This inconveniences a lot less people if (and most often, when) the lawyers agree to come back a few weeks later to discuss the case further. In theory, one of the main purposes of the probable cause conference is determine whether there will actually be a preliminary exam or not, but these pre-exam meetings often serve as the starting point for plea and/or sentence negotiations, so the idea of having the prosecutor and defense attorney meet without dragging everyone else to court to discuss things is really, genuinely productive.
Even though we’ve examined these in reverse order, the probable cause conference comes first, and is often followed by one or more additional probable cause conferences. This is different than it used to be, when everybody involved in the case had to show up for a preliminary exam, only to have it adjourned and have to come back again for another, and maybe even one or more after that.
If you remove the technical terms from all of this, it makes things more understandable to say that before a preliminary exam is held, there can be any number of meetings between the prosecutor and the defense lawyer to discuss things, including whether or not a plea bargain can be worked out early, and/or whether a preliminary examination will actually be held.
If a person does waive his or her preliminary exam (and it can be waived right away, even at the first probable cause conference), or, if the preliminary exam hearing is actually held and the Judge decides to not dismiss the case outright, it will then be “bound over,” meaning that it is transferred, for all further proceedings, to the county circuit court, for the next step, called a “pretrial.”
There is a pretrial in every criminal case, whether it’s a felony or a misdemeanor. A “pretrial” simply means a meeting of the prosecutor and the defense lawyer “pre,” or prior, to trial. The key purpose of a pretrial is to find a way to resolve the case through a plea or plea bargain without the need for an actual trial. There can be any number of pretrial meetings.
In a misdemeanor case, the pre-trial is the next thing scheduled after the arraignment. Here, in some local district courts in the Metro-Detroit area (Wayne, Oakland and Macomb Counties), a person will receive a court notice for what is designated as an “arraignment/pre-trial,” and that will stand as the person’s first court date. However it gets listed on a court notice, the pre-trial is the first substantive proceeding in a misdemeanor case.
A lot of things can be discussed between the parties at a pretrial, whether in a felony or a misdemeanor case. Sometimes, the evidence is disputed in a way that leads to a legal challenge. Other times, the defense lawyer may be asked or want to provide information to the prosecutor that will either result in a dismissal or reduction in the charge or charges. In certain situations, a person may have more than one case pending, and one of them is paused to see what happens in the other in order to work things out more favorably.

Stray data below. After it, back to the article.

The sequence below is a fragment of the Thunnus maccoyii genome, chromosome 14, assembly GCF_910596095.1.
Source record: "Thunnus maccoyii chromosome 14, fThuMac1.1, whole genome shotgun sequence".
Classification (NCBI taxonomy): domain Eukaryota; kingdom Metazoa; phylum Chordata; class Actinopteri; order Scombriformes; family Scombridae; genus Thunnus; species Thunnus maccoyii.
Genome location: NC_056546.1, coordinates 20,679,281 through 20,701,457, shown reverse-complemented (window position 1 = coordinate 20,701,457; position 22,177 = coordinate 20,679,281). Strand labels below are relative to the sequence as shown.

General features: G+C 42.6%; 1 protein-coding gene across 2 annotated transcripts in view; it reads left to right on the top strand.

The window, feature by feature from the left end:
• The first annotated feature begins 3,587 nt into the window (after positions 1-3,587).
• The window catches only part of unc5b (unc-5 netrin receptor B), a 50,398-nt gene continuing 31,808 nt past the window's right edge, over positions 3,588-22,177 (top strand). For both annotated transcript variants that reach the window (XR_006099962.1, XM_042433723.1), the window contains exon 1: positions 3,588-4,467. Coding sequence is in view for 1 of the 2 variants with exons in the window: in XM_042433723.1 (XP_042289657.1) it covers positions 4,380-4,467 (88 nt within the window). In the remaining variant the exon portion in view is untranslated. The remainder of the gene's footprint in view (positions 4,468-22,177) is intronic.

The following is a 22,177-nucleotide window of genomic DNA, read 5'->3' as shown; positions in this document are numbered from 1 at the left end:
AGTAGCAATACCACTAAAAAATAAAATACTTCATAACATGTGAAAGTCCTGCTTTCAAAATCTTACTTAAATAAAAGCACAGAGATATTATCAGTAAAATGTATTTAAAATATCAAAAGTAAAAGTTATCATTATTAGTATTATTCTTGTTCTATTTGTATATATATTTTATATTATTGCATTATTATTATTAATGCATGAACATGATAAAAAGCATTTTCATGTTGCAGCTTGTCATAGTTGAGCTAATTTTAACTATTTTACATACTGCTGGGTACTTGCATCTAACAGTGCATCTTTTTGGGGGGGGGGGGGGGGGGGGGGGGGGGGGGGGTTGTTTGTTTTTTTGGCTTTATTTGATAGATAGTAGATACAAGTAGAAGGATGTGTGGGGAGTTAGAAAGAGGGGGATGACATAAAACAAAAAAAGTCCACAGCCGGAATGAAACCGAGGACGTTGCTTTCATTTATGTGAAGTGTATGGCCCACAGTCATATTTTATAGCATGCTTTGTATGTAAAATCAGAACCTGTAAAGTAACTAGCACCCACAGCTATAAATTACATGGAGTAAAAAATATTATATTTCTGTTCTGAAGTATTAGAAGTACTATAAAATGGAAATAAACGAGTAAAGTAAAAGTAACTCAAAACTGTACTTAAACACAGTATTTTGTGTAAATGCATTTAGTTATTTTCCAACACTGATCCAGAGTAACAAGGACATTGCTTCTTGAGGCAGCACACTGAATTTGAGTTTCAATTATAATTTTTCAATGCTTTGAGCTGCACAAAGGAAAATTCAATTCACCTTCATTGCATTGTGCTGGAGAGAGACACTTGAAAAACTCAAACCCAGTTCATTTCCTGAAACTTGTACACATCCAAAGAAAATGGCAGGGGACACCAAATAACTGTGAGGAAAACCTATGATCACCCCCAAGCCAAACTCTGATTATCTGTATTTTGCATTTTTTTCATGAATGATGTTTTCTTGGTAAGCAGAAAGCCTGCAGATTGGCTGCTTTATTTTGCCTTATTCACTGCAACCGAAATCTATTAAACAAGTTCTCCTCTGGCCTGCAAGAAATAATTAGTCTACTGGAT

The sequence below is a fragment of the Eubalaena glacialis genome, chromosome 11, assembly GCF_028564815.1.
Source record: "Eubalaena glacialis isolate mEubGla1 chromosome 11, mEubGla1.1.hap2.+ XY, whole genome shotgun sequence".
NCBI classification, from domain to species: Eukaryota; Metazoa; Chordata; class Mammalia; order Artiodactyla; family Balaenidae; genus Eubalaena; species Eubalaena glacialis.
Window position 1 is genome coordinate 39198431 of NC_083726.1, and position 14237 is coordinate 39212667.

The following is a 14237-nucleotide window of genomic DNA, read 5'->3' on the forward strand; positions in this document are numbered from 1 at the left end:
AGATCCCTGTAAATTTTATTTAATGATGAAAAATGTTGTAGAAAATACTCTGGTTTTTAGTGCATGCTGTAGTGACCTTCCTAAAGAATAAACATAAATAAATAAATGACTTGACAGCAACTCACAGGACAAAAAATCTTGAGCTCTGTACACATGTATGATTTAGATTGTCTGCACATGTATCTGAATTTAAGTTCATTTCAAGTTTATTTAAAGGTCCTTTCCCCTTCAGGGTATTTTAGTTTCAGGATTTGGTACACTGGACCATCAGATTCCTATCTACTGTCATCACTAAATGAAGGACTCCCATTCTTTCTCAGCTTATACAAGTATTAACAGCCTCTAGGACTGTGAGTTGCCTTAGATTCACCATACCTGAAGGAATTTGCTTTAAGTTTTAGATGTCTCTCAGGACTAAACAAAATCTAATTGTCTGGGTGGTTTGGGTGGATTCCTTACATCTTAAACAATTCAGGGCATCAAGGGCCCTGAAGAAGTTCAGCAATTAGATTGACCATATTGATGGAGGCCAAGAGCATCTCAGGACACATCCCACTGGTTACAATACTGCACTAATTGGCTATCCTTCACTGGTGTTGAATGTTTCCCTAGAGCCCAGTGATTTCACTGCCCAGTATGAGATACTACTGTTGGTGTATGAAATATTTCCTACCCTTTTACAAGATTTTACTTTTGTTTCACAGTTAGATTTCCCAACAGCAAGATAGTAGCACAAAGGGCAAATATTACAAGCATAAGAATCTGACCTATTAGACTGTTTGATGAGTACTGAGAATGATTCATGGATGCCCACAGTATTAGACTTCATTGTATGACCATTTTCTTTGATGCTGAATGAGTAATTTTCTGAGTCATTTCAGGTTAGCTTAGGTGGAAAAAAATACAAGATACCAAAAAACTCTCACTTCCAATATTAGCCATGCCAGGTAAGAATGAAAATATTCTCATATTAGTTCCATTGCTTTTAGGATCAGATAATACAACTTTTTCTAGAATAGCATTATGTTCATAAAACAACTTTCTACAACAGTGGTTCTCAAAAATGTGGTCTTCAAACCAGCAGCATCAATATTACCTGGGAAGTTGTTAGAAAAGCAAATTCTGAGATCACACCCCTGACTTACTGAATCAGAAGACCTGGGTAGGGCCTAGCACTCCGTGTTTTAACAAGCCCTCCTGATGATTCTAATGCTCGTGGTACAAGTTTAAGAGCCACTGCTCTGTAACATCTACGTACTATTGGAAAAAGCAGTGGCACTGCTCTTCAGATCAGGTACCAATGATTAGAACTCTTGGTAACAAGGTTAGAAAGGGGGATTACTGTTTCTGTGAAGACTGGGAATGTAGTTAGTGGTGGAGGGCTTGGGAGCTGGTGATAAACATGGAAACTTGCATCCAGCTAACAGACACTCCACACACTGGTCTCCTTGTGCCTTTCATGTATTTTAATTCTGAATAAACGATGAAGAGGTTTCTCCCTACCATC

Most of the time, however, the prosecutor and defense lawyer are focused on whether or not there needs to be a trial, and how to avoid it. Obviously, a good defense lawyer is always ready to go to trial if he or she can win. However, in overwhelming majority of cases, there won’t be a trial, so the defense lawyer looks, instead, to cut a deal to minimize the consequences for the client, usually through a plea and/or sentence bargain. It goes beyond the scope of this article to examine what happens at a pre-trial (you want this to wrap up soon, don’t you?), but for the reader interested, just type the word pretrial (or pre-trial) in the search box of this blog to pull up some of my articles that do just that.
For purposes of this article, we have seen that the 2 major things that differentiate a felony from a misdemeanor are the maximum period of incarceration and the court procedure after the arraignment. One thing they have in common is that they’re both best handled by a competent lawyer. If you’re facing a misdemeanor or felony, take the time to do your homework as you look for a legal representation. There is a lot to that statement, but take it for what it means: be a smart consumer and gather real information. If your case is pending here, in the Tri-County (Oakland, Macomb or Wayne County), check around, and contact my office as part of your inquiries.
All of my consultations are confidential, and done over the phone, right when whey you call. We are really friendly people who will be glad to answer your questions and explain things. You can reach us Monday through Friday, from 8:30 a.m. until 5:00 p.m., at 586-465-1980. We’re here to help.